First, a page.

Christopher Gaze, BleacherReport.com, Time To Extend Mike Tomlin?
If you remember the days of Bill Cowher, then you remember that Cowher often received a contract extension every time there was two years on his contract. That seems to be the Steelers’ front office policy. Now Head Coach Mike Tomlin is in that same situation but no word yet on what the Steelers plan on doing.
With news that the Arizona Cardinals signed Ken Whisenhunt to a four-year contract extension, the question in Pittsburgh is whether or not the Steelers will approach head coach Mike Tomlin with a contract extension this offseason.
Like Whisenhunt, Tomlin has coached his team to two division championships in three years and to a Super Bowl appearance, where Tomlin’s Steelers got the best of Whisenhunt’s Cardinals. Unlike Whisenhunt, Tomlin is without contract extension. Tomlin officially has two years left on his first contract, which pays him $2.5 million. Traditionally, this is the point of the contract where the Steelers have extended their head coach. They signed Bill Cowher to three-year contract extension after the 2000-01 season following a three year absence from the playoffs.
After winning a Super Bowl in his second season, Tomlin seemed to be a lock for an extension after this season, but now that is not so certain. Tomlin took over an 8-8 Steelers team that underachieved following a victory in Super Bowl 40 and led them to an AFC North title. However, Tomlin did have a healthy Ben Roethlisberger , something the 2006 Steelers did not have. While the division title looks good on paper, the Steelers may have underachieved. Pittsburgh lost four of their final five games, including a home Wild Card playoff loss against the Jacksonville Jaguars.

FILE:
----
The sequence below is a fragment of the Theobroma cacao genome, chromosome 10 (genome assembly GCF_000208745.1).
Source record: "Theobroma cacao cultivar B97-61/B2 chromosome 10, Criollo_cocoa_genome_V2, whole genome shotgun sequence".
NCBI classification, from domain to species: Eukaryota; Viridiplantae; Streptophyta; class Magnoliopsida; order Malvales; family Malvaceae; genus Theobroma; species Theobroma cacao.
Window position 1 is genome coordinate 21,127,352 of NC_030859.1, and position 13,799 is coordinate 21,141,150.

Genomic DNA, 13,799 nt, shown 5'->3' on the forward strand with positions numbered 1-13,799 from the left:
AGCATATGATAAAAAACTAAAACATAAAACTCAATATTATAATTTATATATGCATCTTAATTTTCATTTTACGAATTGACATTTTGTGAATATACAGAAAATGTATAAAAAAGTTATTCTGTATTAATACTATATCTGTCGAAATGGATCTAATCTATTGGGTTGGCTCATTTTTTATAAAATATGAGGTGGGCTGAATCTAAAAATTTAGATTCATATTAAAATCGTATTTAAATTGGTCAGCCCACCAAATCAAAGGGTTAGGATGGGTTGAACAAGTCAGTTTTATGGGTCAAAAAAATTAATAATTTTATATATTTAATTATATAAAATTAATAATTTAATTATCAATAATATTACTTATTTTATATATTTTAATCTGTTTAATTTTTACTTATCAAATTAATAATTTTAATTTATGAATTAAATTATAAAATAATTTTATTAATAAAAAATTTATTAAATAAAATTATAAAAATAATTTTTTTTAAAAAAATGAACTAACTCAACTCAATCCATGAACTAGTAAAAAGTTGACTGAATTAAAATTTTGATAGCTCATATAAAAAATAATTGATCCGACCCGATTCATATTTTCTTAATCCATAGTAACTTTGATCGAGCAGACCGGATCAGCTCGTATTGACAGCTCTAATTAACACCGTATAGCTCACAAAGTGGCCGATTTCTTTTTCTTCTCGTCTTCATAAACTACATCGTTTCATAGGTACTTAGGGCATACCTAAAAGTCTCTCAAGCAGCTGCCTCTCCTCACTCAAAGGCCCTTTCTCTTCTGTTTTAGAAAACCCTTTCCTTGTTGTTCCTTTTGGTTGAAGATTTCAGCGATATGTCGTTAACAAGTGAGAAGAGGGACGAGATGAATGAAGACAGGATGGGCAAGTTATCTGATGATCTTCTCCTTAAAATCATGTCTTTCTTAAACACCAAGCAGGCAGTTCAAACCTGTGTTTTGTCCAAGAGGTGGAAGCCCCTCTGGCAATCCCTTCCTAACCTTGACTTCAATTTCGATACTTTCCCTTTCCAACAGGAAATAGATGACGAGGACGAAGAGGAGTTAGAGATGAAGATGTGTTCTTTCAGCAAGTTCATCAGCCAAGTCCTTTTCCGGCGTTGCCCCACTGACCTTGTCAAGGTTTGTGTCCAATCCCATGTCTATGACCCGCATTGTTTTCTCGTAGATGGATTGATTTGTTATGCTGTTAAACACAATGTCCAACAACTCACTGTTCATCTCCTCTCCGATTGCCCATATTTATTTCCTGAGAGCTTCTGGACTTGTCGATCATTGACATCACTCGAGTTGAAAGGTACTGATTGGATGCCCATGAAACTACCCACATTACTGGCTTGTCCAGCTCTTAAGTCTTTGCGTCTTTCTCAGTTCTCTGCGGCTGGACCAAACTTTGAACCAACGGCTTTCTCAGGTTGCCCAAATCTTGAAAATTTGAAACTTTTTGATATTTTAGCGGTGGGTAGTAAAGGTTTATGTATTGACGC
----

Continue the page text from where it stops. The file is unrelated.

The Steelers bounced back the following season, finishing 12-4 while playing one of the toughest schedules in the NFL . The defense also had one of the more dominating regular season performances in recent memory. Pittsburgh proceeded to win their three playoff games and their sixth Super Bowl Championship. In the process, Tomlin became the NFL’s youngest head coach to ever win a Super Bowl. With an easy schedule, Pittsburgh looked to be a good bet to make another deep run in the playoffs. Early in the season, Pittsburgh played like a favorite. The Steelers got off to a 6-2 start heading into a big division matchup at Heinz Field against the Cincinnati Bengals . The Steelers did not score a touchdown, and the Bengals gained enough momentum to win the division. Pittsburgh went on a downward spiral, losing five in a row and became one of the biggest underachievers of the 2009 season.
To Tomlin’s credit, the Steelers did win three in a row to bring their record to 9-7. The lowlight of the season came during their five game losing streak. Pittsburgh lost to three of the worst teams in the NFL. First there was the overtime loss to the Kansas City Chiefs , a game in which Roethlisberger suffered a concussion, forcing him to sit out the following week against the rival Baltimore Ravens . Following the Ravens loss, Mike Tomlin attempted to set a tone for a December.